Saturday, 5 September 2015

Intentionally Overestimating Age

UPDATE below.

On a commercial website where dealers can offer antique rugs I found today the picture below. The dealer describes it as,
"158 x 106 cm, 5'3 x 3'6, Fahralo Prayer Kazak, dated 1806/7, still in rather good condition with some old repairs."

The date on the rug is clearly visible, 1261. One may calculate the Gregorian year by adding 622 (the year of Hijra) and subtracting 1261/33 (due to the lunar calendar AH, each year is 11 days shorter, so 365/11 =11.18). So, the possible year when the rug was manufactured is 1845, not 1806/07 (which would be 1221 AH). Apparently the dealer wants to suggest that the third number is a (mirrored) 2, not 6.

The script is clearly Arabic, not Persian, see below.

I doubt whether any serious collector of antique rugs is not aware of the importance of dates in rugs. It may be the only more or less reliable way to estimate age. It may also serve for tentatively dating similar rugs without a date. Having knowledge of Arabic numbers and the peculiarities of the (lunar) Hijri calendar is a must for any collector of Islamic art. So, I wonder who the dealer has actually in mind for purchase.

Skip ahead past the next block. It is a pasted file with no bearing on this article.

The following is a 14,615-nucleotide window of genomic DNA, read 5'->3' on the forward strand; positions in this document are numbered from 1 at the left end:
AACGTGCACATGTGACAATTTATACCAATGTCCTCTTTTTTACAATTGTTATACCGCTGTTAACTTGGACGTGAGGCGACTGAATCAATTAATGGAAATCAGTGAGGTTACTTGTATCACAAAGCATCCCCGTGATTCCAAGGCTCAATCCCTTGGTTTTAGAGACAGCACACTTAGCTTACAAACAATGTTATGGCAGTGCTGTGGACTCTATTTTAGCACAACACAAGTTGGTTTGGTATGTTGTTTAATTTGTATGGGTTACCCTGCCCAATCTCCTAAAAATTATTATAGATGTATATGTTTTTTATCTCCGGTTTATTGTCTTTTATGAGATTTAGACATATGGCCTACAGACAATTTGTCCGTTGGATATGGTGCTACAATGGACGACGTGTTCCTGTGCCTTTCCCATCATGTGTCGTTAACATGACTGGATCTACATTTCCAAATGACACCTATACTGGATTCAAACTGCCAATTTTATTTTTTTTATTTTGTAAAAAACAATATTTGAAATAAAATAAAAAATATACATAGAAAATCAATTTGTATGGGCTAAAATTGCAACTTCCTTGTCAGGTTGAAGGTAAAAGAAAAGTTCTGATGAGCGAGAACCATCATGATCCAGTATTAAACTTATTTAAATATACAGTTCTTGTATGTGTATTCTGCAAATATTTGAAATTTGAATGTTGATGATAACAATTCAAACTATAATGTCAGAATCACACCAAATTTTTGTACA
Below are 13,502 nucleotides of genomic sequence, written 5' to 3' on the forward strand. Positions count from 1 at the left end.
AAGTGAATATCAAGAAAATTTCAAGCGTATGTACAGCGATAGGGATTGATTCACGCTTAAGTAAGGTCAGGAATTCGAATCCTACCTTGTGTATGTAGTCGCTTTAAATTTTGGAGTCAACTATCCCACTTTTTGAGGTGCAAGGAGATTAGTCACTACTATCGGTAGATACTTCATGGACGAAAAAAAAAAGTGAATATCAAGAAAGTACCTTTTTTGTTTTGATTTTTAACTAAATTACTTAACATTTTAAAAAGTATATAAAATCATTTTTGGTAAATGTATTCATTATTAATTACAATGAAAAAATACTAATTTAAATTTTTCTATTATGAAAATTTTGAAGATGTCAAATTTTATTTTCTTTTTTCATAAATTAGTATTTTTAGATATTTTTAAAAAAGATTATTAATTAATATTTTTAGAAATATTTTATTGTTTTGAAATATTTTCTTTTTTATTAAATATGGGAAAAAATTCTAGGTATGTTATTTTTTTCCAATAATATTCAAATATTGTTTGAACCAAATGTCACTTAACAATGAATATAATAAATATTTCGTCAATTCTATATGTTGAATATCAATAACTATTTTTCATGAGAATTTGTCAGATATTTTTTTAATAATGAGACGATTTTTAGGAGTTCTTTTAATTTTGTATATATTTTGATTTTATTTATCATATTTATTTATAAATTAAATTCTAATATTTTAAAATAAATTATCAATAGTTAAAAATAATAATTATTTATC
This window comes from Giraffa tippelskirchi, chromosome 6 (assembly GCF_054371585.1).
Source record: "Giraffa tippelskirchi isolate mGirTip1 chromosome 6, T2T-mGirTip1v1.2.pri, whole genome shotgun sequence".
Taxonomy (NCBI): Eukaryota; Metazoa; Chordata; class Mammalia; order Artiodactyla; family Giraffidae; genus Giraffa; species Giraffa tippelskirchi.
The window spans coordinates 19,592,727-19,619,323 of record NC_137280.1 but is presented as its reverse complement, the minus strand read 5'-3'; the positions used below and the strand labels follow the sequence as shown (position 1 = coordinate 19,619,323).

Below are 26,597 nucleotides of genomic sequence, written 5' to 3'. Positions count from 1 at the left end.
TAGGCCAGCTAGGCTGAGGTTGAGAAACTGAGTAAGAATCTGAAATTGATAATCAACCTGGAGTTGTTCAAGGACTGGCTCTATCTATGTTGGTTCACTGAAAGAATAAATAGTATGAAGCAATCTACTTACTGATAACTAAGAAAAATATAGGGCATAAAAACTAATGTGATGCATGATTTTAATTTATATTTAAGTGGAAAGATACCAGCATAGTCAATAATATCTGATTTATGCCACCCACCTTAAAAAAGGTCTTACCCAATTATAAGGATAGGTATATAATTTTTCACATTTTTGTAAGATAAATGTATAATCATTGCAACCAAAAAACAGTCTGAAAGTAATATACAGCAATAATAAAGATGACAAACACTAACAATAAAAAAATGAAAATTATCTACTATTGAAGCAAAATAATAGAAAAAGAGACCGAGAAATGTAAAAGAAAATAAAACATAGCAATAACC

In an email exchange the other day, he surprisingly admitted that he had the same (later) age in mind ("even without considering the date"), in contrast to "so-called American experts". He conceded that I had rumbled his "little trick" and frivolously mentions that many collectors may fall for "fakes" based on their "gut feeling".  So far, he did not bother to correct his false claim of early age.

So, overestimating age was intentionally done despite evidence in the rug. Nice try.

UPDATE 25 September 2015. Meanwhile, the dealer has corrected his claim and given the correct year, 1845.

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